Exhibitions Category

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Special Collections News & Updates 6/17/2016

Newsfeed:

Shakespeare Events This Weekend:

Pericles in City Park from the Riverside Theater. Info: http://daily-iowan.com/2016/06/16/shakespeare-at-sea-opens-riverside-in-the-park/

King Lear on the lawn at Salisbury House in Des Moines from Repertory Theater of Iowa. Info: http://rtiowa.com/king-lear/

 

Big News From the University of Iowa Center for the Book:

The University of Iowa Center for the Book has been testing the numbers from historic records that indicated early paper making shops could make 2000 sheets a day. After several attempts, this year, they matched that output:

(See their gallery of images here: https://www.facebook.com/University-of-Iowa-Center-for-the-Book-118780728163253/photos/?tab=album&album_id=1127314790643170)

They did it! 2000 sheets in one day! Congrats to all who participated!

A photo posted by UICB (@uictrbook) on

 

Instruction Update:

Amy Chen will be out of the office for two weeks to attend two conferences between Monday, June 13 and Friday, June 24. During this time, John Fifield will be answering the instruction request form. A reminder that instruction requests should always be directed to the form, not to an individual, for cases like this when Amy will be out of town. When Amy returns, the instruction request form will return to her.

 

50 Years of Star Trek Exhibition Continues Until August 5th

The tribbles multiplied this week, but they are contained. Don’t worry, we’ve got everything under control.

 

From the Web & Social Media

Historical Crushes video series continues:

 

New episode of Staxpeditions:

Coming Soon:

Migration is Beautiful Title ImagePreparations are underway to launch the Iowa Women’s Archives’ Migration is Beautiful website and accompanying 8×8-foot popup exhibit of Iowa Latina/o history at the national LULAC convention in Washington DC in July. Thanks to the Friends of the University of Iowa Libraries for making the physical exhibit possible!

 

 

 

 

 

 

 

 


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Felicia Rice and Guillermo Gómez-Peña Artwork Doc/Undoc on Display

Last week Special Collections the Ida Cordelia Beam Distinguished Visiting Professors Guillermo Gómez-Peña and Felicia Rice stopped by Special Collections for a performance and their collaborative work Doc/Undoc is now on display.

Rice performed “DOC/UNDOC: Collaboration and Metamorphosis,” followed by a conversation with Guillermo Gómez-Peña on March 31st.

Gómez-Peña is a performance artist whose live art, video, radio, photography, and writing have earned acclaim — and many awards, including a MacArthur Fellowship — over the past thirty years. He is the artistic director of the transnational performance collective La Pocha Nostra.

Rice’s design, printing, and publication work for her Moving Parts Press (Santa Cruz, CA) has been exhibited at major book fairs in New York and Frankfurt, and collected by the Whitney Museum, the Bodleian Library, and the Victoria and Albert Museum, among others. Rice is also an educator who teaches courses in letterpress printing, typography, printmaking, typography, and bookmaking at institutions ranging from UC-Santa Cruz to the Santa Cruz YWCA.

Together with their collaborators, Gómez-Peña and Rice have published artists’ books including DOC/UNDOC: Documentado/Undocumented, Ars Shamánica Performática (2014), a copy of which is held by UI’s Special Collections.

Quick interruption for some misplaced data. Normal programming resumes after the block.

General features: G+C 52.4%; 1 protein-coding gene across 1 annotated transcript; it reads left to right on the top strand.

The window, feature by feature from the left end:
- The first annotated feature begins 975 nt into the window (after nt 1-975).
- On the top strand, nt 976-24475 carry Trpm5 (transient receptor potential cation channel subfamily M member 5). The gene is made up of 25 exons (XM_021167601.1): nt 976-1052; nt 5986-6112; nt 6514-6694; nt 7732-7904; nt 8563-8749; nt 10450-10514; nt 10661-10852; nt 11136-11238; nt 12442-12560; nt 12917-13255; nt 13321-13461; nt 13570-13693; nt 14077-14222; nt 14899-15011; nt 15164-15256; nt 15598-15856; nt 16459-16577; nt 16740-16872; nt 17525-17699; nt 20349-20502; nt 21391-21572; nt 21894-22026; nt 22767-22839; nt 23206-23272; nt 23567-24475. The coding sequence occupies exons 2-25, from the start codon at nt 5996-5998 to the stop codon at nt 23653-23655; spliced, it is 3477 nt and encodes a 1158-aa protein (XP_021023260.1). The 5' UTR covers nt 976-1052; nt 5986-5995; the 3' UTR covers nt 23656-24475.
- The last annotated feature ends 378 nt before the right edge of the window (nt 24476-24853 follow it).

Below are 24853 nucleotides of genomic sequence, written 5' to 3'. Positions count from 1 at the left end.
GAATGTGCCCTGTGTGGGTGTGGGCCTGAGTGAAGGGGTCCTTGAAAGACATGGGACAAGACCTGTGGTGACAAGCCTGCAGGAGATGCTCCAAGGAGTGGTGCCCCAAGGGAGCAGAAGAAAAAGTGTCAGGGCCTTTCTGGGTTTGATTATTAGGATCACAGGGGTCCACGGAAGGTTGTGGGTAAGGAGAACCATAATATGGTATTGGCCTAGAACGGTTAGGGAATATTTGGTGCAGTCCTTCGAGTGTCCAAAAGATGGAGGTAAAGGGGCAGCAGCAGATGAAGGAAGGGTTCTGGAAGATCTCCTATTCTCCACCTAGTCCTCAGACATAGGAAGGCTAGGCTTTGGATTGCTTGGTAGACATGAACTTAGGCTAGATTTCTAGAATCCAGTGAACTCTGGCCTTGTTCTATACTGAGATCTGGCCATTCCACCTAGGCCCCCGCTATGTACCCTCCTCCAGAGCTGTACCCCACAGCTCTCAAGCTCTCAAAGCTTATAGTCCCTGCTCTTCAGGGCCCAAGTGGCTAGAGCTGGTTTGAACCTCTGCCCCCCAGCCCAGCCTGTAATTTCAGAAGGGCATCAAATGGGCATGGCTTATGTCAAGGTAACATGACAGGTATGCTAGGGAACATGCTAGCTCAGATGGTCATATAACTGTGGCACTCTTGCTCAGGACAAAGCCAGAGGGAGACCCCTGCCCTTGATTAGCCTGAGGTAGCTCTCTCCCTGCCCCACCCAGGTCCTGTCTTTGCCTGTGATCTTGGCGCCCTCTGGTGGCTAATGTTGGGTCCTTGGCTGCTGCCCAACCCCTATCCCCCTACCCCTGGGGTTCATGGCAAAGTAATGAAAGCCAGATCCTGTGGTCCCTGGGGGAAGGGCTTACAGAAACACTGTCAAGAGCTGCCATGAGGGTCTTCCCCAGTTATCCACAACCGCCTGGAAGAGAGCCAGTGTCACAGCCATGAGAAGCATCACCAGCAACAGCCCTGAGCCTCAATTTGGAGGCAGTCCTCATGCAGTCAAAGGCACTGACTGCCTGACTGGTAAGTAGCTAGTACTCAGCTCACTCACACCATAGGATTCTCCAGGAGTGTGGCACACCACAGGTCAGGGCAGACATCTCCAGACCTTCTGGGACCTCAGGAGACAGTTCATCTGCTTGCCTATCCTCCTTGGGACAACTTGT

Doc/Undoc as well as selections of work from the Moving Parts Press on loan from Felicia Rice are on display in the third floor hallway gallery cases outside of Special Collections until May 20th, 2016.

Event 3/31:

 

Doc/Undoc Exhibition:

Display created by Ellen Wrede.

 

DOC/UNDOC : Documentado/Undocumented Ars Shamánica Performática / texts Guillermo Gómez-Peña, images & bookwork Felicia Rice, video Guillermo Gómez-Peña & Gustavo Vazquez, critical commentary Jennifer González, sound art Zachary Watkins.  Santa Cruz, CA : Moving Parts Press, 2014.

Special Collections x-Collection N7433.4.G644 D63 2014 

 

Thanks to the UI Deparment of English, The Department of Theater Arts, The University of Iowa Center for the Book, The Obermann Center, Jennifer Buckley, Tim Barrett, Ellen Wrede, Giselle Simón, Candida Pagan, Heidi Bartlett and everyone from Special Collections who worked to make the event and exhibition possible.

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Main Library Exhibition Gallery is Now OPEN : First Exhibition “Explorer’s Legacy”

Explorer’s Legacy:

James Van Allen and the Discovery of the Radiation Belts

February 1 – April 8

explorer-van-allen

 

After months of being closed for renovations the new state of the art gallery in the University of Iowa Main Library is now open. Stop by and take a look at the exhibition, including the story of the discovery of the radiation belts, and the tale of how the earliest data recorded from space was recovered, digitized, and made available for scientists and scholars.

Gallery hours:

Monday-Saturday: 10am – 5pm
Sunday: 11am – 5pm

Read More about this exhibition.

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One Week Only! Introduction to Book History Class Exhibition

The Introduction to Book History course taught by Gregory Prickman, Head of Special Collections & University Archives, curated this exhibition as a group to showcase their research. This week only it will remain on display outside Special Collections & University Archives’ reading room on the 3rd floor of the Main Libary.  Stop by to see a remarkable selection of books, highlighting interesting research from students from a range of departments including the Center for the Book, the School of Library and Information Science, Art, English and more.

 

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New Exhibition – Reconstructing ‘The American Reader’